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Forget the IAG share price. If there’s one travel stock I’d buy for my ISA, it would be this

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Female friends enjoying a vacation.
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The arrival of coronavirus vaccines has sent stocks in the travel and leisure industry flying in recent weeks. Airline International Consolidated Airlines (LSE: IAG) has been one of the standout performers. Indeed, IAG’s share price is now over 60% higher than it was at the beginning of November. 

Despite this stellar return in such a short space of time, I’m still not tempted to buy. In my view, there’s a far better pick for my ISA within the travel industry.

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Profits tumble

As my Foolish colleague Alan Oscroft remarked on the day they were released, recent results from online travel operator On the Beach (LSE: OTB) were predictably “horrible“.

Adjusted profit at the business tumbled to just £600,000 for the year to the end of September, due to lockdowns across Europe. That’s staggeringly small when you consider On the Beach is valued at getting on to £600m.

As bad as this sounds, I’m optimistic it will be able to recover from 2020’s woes. I’d certainly be more likely to pay up for its shares over those of IAG. 

Reasons to be optimistic

On the Beach benefits from being a purely online, asset-light entity. This means it’s none of the fixed costs that physical travel agents must pay, even if no/very little revenue is being generated. This is partly why, prior to the pandemic, it was generating excellent returns on the money invested in the business.

Contrast this with IAG. The fact the airline is barely flying at anywhere near capacity right now doesn’t mean all costs have been drastically reduced. Aircraft still need maintaining whether they’re in the air or not.

As well as being asset-light, On the Beach’s business model is very flexible. If issues occur in specific destinations, it can quickly move its marketing spend elsewhere. IAG, or any airline for that matter, isn’t quite so adaptable.

Also, On the Beach has a far sturdier-looking balance sheet than IAG. Excluding customer pre-payments, it has £51m in net cash at the end of last month. The sale of artwork by British Airways back in November is a great indication of just how bad things are over at IAG.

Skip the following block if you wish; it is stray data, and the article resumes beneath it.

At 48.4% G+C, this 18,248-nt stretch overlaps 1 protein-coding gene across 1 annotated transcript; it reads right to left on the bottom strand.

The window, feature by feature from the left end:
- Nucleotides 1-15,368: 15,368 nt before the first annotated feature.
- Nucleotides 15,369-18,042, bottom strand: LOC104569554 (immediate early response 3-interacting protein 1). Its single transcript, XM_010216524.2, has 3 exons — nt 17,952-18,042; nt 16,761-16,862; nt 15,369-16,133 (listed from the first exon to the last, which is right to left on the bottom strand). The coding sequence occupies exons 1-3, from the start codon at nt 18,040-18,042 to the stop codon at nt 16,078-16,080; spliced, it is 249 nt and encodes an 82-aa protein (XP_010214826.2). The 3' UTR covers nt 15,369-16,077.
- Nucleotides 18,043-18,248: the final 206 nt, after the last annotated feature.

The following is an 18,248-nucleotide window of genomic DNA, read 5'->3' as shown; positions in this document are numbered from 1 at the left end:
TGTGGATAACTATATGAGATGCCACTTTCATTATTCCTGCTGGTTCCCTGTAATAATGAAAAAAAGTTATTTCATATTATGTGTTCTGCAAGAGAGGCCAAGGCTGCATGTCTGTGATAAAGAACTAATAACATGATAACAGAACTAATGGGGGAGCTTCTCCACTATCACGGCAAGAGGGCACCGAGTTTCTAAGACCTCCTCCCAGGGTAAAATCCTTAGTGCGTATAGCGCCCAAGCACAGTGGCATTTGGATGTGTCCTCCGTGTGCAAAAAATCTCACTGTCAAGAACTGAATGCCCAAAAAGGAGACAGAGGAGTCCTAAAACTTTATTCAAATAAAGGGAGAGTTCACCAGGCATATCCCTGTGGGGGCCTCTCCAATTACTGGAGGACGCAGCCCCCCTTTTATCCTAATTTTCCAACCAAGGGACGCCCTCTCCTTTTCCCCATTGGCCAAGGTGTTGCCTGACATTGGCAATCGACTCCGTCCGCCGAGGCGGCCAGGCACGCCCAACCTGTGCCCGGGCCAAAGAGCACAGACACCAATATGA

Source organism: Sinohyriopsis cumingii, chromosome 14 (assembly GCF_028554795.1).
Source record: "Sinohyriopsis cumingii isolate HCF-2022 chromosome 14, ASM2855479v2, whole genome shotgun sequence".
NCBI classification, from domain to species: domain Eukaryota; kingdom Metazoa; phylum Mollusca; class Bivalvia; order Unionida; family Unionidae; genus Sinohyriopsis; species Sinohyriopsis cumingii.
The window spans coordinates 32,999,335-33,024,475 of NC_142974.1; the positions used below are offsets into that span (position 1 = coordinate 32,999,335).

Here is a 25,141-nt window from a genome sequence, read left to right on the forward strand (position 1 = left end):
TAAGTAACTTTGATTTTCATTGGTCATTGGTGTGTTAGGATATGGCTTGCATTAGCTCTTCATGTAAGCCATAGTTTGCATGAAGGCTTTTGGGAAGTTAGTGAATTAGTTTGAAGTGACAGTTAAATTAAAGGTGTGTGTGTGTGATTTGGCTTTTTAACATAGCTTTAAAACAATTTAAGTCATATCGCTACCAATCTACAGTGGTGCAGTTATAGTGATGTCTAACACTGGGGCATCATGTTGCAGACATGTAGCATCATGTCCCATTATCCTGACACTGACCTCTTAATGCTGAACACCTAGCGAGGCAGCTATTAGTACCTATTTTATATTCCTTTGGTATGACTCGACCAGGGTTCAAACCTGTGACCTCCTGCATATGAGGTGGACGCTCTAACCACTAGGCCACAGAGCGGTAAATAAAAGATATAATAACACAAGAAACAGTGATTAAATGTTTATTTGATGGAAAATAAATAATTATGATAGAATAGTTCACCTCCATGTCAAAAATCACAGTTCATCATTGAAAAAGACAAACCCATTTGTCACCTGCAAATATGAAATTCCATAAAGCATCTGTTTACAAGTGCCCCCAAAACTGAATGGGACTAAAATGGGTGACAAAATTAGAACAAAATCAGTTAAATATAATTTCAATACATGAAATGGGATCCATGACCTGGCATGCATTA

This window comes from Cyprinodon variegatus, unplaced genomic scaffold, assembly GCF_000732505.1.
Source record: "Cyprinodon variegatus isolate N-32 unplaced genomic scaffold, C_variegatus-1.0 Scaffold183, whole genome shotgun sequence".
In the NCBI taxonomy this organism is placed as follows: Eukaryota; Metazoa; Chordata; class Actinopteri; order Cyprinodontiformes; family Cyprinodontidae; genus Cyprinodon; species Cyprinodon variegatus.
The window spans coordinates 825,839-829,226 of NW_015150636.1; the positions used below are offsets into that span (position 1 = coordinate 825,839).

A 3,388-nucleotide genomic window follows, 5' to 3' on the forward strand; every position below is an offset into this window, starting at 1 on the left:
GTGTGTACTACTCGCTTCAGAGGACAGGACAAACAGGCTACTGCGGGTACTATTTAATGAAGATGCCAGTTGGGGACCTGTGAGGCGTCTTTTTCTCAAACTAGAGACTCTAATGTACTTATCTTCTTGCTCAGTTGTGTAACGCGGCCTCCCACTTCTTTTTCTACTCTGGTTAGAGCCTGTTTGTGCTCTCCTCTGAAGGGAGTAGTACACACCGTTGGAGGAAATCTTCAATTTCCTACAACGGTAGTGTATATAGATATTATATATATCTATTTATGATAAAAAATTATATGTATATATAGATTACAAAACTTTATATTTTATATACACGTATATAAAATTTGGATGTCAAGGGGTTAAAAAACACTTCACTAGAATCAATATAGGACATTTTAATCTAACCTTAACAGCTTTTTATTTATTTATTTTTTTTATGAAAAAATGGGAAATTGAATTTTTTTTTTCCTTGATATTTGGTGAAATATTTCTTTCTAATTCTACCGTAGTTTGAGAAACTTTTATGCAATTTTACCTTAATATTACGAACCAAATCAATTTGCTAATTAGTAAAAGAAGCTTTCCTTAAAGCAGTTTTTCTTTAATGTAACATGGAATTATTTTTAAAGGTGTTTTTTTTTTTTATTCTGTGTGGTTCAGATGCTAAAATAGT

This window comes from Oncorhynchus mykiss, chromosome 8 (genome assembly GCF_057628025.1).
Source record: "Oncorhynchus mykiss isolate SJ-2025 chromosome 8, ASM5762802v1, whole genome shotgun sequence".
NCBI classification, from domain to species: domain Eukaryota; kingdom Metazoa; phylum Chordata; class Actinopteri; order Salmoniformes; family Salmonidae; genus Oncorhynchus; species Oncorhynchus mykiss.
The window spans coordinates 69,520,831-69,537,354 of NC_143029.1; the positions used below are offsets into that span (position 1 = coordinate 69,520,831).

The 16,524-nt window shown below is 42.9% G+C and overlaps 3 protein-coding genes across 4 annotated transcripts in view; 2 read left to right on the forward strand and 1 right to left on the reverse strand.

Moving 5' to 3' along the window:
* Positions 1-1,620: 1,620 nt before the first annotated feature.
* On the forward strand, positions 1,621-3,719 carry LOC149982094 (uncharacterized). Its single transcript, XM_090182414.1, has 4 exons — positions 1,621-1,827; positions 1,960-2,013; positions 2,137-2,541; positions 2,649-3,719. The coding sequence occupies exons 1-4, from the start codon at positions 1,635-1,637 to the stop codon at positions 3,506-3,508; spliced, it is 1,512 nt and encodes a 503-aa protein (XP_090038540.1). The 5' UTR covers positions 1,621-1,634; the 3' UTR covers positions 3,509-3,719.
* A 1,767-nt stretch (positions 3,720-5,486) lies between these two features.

Volatility ahead

Naturally, all investments involve risk and On the Beach is no exception. While its aforementioned qualities should provide better protection over others in the space, the ongoing saga that’s Brexit could still cause the share price to be volatile in the near term.

As things stand, we still have no idea whether a Brexit trade deal will be agreed before the end of the transition period on 31 December. 

Even so, I don’t think a ’90-day rule’ on travellers visiting the continent from the UK is likely to bother OTB’s customer base for long. Nor will queueing in a different lane at border control or getting a passport for their pet. They just want to go on holiday for a week or two!

Is On the Beach the best UK share to buy now? No. Does it have the qualities to survive and thrive after the coronavirus storm has passed? Very probably.

Some may be drawn to the IAG share price as a momentum play. Then again, I know which business I’d rather own within my ISA. On the Beach goes on my watchlist.

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Paul Summers has no position in any of the shares mentioned. The Motley Fool UK has recommended On The Beach. Views expressed on the companies mentioned in this article are those of the writer and therefore may differ from the official recommendations we make in our subscription services such as Share Advisor, Hidden Winners and Pro. Here at The Motley Fool we believe that considering a diverse range of insights makes us better investors.

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